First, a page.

Oh, that's what happened to Kickstarter

Tuesday, March 12, 2024

Comments: 11 (plus live)   (latest 1 day later)

Tagged: kickstarter, blockchain, bite me

A couple of years ago I wrote about "That Kickstarter news". The "news" was blockchain crap.

I pointed out that an open-source protocol for crowdfunding project tracking was a pretty neat idea, but blockchain doesn't make it happen. To make it happen, you need a bunch of people of good will to sit down together and work out details. Then you need a trusted organization to run it. Kickstarter was well-situated to get that process started.

They didn't, though. Everybody yelled that blockchain was crap -- it wasn't just me. The company flailed for a while and then seemed to back off on their plan. Although they never disclaimed it completely.

So what was that all about? We now know, or have a good notion anyway, thanks to an article that appeared yesterday.

The stealth round totaled $100 million, according to people familiar with the deal. It was led by a16z crypto and included a handful of other smaller investors [...]

In return for the a16z largesse, Kickstarter would take its own crack at becoming a Web3 company. The grand but improbable plan called for shifting its entire platform onto a blockchain called Celo, another a16z portfolio company, where it would operate as an open-source protocol – akin to http or Bitcoin – rather than rely on the proprietary code model used by most tech firms.

-- "The untold story of Kickstarter’s crypto Hail Mary – and the secret $100 million a16z-led investment to save its fading brand", Leo Schwartz and Jessica Matthew, Fortune

So that's a simple story. Some finance bro from the blockchain department of Andreessen Horowitz turned up with a suitcase full of cash and said "Here, we'll pay you to become a Web3 company. It'll be great. PS: Use our blockchain."

Now it's not really that simple. The article notes that the funding round was in the form of a "tender offer", meaning the money went to shareholders -- including employees -- rather than to Kickstarter as a company. As a public benefit corporation, Kickstarter had pledged to never IPO or seek acquisition, leaving employee stock options as ghost paper. This was an offer to cash some of them out on the spot.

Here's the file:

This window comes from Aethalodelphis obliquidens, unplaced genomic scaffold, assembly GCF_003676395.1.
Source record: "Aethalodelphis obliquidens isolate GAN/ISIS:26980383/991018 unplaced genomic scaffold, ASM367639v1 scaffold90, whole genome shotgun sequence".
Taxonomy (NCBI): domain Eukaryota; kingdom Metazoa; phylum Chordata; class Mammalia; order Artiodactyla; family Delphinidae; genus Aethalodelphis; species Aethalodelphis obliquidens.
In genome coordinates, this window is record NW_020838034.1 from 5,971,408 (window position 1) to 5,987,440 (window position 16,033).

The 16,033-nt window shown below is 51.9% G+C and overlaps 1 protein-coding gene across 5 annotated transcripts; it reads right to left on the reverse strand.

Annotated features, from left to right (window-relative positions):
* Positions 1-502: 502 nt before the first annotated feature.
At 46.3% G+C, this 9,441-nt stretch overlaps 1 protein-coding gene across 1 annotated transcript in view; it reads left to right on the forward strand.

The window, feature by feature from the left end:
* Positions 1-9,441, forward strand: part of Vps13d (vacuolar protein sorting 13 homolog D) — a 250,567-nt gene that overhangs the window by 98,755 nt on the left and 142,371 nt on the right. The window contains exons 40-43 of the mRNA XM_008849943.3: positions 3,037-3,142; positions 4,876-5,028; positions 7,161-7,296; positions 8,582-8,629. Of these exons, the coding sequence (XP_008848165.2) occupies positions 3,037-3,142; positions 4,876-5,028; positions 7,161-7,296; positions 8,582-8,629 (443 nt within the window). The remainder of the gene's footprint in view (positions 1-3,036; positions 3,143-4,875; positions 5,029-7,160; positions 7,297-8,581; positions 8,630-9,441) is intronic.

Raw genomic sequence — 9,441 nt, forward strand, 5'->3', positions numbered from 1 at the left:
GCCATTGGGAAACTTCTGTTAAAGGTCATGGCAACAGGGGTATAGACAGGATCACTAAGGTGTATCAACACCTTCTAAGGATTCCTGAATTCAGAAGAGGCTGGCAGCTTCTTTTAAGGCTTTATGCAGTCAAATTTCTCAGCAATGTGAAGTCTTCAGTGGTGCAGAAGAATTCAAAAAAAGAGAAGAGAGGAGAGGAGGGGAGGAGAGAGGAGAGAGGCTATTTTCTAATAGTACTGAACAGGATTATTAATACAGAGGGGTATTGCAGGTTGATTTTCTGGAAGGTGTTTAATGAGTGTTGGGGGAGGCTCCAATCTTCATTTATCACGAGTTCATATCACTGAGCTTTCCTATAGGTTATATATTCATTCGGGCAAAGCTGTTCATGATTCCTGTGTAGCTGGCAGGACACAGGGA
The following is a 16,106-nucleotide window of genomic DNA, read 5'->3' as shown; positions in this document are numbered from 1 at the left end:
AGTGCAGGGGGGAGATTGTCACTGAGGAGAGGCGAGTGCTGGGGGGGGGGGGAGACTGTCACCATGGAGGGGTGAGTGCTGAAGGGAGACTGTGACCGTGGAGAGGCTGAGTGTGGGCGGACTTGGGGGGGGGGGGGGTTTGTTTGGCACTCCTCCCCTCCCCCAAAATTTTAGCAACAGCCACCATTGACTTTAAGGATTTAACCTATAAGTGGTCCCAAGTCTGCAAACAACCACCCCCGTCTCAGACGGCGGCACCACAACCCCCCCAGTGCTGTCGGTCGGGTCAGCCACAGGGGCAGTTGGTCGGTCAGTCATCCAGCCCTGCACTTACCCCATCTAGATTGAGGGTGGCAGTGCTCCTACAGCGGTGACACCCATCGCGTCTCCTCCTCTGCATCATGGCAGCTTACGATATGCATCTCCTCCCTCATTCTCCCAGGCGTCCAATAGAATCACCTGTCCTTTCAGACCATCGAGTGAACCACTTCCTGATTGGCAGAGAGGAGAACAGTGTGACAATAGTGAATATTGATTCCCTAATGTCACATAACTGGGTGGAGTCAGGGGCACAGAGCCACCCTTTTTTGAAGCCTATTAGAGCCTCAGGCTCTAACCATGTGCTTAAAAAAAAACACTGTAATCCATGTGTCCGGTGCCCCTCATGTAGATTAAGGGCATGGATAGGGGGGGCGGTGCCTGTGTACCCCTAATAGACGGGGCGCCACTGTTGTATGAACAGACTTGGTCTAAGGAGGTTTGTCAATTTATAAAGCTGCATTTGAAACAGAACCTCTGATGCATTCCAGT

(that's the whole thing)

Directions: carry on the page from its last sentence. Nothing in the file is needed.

Also, the plan wasn't a commitment to go blockchain. Nonetheless, it was pretty clear that management had bought in. It was also clear that nobody else had.

Most of the community outrage fell upon employees, who expressed their disbelief in group chats and swapped sardonic jokes about Kickstarter NFTs. Meanwhile, the company’s decision to use an outside consultant to announce the blockchain news meant that many staffers were ill-prepared for the sudden torrent of vitriol from users. And given Kickstarter’s checkered history of launching new initiatives, doubt spread about its capacity to pull off a major technology pivot. “It was inconceivable,” said one employee.

The blockchain plan seemed impossible – and that would soon prove to be the case. Within months, executives stopped bringing it up at all, and no section of the platform was ever converted to run on a blockchain. “It felt like Drip,” said one former employee, referring to the ill-fated Patreon competitor. “Announcing this thing, and then just abandoning it.”

-- ibid.

You can say "Well, great -- the employees got cash and the company never went Web3 at all. Win/win!" Or win/status-quo, I suppose.

But then there's the reputational hit. Big projects started shying away from Kickstarter and going to BackerKit or other competitors. I, personally, never backed another Kickstarter after the blockchain announcement. We all have the sense that Kickstarter is in the doldrums. None of this is really news.